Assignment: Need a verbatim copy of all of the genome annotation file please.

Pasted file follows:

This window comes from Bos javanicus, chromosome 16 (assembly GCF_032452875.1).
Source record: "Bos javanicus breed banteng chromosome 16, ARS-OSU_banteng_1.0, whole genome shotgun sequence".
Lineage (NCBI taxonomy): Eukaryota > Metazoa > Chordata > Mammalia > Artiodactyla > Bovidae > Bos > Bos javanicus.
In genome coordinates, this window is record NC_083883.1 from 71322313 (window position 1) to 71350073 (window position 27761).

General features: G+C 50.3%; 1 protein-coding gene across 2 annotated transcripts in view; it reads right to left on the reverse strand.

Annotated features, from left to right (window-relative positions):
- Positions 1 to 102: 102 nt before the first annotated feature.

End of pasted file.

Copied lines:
This window comes from Bos javanicus, chromosome 16 (assembly GCF_032452875.1).
Source record: "Bos javanicus breed banteng chromosome 16, ARS-OSU_banteng_1.0, whole genome shotgun sequence".
Lineage (NCBI taxonomy): Eukaryota > Metazoa > Chordata > Mammalia > Artiodactyla > Bovidae > Bos > Bos javanicus.
In genome coordinates, this window is record NC_083883.1 from 71322313 (window position 1) to 71350073 (window position 27761).

General features: G+C 50.3%; 1 protein-coding gene across 2 annotated transcripts in view; it reads right to left on the reverse strand.

Annotated features, from left to right (window-relative positions):
- Positions 1 to 102: 102 nt before the first annotated feature.